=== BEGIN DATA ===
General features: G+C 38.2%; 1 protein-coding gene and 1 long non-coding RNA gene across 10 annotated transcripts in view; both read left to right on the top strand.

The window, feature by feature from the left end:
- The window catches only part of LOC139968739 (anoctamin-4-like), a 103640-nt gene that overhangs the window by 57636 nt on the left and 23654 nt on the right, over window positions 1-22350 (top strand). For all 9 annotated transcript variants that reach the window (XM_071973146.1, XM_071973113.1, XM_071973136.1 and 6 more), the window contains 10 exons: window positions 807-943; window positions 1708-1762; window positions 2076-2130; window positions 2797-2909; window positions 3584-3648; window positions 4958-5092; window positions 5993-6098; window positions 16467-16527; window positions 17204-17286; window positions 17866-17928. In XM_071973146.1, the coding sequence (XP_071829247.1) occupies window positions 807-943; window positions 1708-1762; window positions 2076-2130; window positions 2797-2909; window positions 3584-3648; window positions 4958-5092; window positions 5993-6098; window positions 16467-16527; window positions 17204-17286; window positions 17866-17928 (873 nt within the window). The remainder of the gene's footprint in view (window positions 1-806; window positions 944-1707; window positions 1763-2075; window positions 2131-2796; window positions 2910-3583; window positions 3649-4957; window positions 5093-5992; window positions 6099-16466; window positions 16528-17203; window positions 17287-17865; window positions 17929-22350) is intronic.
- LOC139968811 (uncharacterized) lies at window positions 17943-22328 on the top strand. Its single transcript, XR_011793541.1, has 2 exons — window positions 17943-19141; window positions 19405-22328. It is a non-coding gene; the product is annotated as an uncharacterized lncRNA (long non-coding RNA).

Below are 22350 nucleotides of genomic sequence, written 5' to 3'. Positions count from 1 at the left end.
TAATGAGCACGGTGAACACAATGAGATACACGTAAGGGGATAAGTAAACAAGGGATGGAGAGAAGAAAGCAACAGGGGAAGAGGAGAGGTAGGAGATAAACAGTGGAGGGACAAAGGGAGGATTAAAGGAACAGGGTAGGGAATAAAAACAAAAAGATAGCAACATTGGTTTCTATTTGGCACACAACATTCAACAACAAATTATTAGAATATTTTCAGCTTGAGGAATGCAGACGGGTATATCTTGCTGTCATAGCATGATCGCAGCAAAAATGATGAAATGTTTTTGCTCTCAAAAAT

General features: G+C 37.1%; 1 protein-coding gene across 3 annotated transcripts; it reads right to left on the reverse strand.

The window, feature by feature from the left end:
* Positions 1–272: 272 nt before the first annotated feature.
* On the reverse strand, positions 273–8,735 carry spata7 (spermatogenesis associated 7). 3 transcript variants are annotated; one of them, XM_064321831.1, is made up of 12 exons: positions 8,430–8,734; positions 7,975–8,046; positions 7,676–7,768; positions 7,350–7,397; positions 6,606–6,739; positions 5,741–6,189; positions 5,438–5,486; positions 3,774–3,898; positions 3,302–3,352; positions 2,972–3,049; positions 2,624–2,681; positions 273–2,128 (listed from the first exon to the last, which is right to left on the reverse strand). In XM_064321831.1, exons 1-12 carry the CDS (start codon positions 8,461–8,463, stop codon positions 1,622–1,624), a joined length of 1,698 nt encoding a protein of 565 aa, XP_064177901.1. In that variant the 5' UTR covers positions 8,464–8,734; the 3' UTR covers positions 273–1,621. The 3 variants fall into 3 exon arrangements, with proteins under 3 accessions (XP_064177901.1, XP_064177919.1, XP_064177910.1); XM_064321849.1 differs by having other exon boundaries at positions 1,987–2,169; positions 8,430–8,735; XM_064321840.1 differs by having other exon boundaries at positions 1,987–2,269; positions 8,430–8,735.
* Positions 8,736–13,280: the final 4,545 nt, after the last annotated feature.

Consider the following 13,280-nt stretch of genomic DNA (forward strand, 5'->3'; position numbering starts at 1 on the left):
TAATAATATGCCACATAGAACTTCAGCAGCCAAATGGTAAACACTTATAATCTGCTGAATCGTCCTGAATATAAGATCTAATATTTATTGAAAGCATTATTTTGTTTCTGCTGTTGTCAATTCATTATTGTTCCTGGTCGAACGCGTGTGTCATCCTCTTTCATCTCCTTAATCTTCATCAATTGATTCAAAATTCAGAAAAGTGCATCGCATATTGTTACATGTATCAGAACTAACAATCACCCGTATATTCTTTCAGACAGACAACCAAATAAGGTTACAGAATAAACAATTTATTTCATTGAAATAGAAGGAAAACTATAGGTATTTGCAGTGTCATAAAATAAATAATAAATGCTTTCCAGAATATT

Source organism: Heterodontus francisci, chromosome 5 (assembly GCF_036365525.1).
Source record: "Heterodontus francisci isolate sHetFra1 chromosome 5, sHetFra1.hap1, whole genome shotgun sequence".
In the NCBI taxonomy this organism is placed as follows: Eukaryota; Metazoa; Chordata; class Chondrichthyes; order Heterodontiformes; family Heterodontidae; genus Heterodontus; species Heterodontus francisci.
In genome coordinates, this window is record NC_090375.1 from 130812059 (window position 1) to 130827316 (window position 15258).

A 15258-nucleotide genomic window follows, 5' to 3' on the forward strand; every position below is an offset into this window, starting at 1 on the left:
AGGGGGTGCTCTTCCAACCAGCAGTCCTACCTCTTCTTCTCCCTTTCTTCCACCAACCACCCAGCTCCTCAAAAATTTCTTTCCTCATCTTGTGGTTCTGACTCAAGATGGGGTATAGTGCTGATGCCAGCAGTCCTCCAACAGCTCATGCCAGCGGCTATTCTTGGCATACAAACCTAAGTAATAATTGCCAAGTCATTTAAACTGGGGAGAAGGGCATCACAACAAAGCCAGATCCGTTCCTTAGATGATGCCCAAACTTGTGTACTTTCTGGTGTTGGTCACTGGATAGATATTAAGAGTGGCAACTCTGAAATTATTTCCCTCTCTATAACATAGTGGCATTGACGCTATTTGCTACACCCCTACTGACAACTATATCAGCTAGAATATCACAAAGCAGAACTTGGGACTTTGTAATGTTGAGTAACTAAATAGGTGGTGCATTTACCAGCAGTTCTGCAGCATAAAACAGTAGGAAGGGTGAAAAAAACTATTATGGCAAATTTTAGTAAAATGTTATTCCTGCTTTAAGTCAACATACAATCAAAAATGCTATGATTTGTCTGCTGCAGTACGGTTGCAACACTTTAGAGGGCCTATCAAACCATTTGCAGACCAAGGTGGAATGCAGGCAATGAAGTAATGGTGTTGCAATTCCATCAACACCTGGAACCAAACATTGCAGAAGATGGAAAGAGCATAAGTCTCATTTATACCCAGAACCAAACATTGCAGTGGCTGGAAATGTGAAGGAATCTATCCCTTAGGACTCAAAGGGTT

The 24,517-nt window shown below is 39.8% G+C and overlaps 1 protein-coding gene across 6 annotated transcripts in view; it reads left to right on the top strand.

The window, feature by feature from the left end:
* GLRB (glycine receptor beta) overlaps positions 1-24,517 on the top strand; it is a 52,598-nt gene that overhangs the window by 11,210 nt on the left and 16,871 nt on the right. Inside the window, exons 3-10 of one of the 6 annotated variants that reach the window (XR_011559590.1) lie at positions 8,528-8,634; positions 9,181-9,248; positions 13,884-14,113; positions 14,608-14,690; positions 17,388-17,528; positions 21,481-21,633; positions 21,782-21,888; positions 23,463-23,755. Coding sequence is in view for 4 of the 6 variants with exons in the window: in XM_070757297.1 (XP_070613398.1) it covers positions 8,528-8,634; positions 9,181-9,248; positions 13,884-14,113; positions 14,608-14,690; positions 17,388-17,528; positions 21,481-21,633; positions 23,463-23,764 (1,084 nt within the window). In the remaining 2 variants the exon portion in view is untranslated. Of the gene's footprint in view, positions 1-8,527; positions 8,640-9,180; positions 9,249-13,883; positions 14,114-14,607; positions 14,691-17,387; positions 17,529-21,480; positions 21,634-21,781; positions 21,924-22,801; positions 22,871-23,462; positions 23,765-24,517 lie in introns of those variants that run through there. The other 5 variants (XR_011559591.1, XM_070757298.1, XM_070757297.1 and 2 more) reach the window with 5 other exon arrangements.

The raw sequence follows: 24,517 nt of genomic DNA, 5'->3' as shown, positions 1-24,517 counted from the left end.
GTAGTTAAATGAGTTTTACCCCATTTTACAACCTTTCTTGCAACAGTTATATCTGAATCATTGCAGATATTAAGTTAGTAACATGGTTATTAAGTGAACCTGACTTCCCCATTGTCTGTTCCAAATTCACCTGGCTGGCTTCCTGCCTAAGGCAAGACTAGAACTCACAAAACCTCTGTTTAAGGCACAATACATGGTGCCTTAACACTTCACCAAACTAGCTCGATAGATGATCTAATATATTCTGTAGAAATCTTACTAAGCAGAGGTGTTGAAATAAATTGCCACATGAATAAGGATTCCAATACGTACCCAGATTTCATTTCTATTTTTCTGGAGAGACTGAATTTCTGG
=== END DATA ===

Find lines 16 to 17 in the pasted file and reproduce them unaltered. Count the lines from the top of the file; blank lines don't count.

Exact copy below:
In the NCBI taxonomy this organism is placed as follows: Eukaryota; Metazoa; Chordata; class Chondrichthyes; order Heterodontiformes; family Heterodontidae; genus Heterodontus; species Heterodontus francisci.
In genome coordinates, this window is record NC_090375.1 from 130812059 (window position 1) to 130827316 (window position 15258).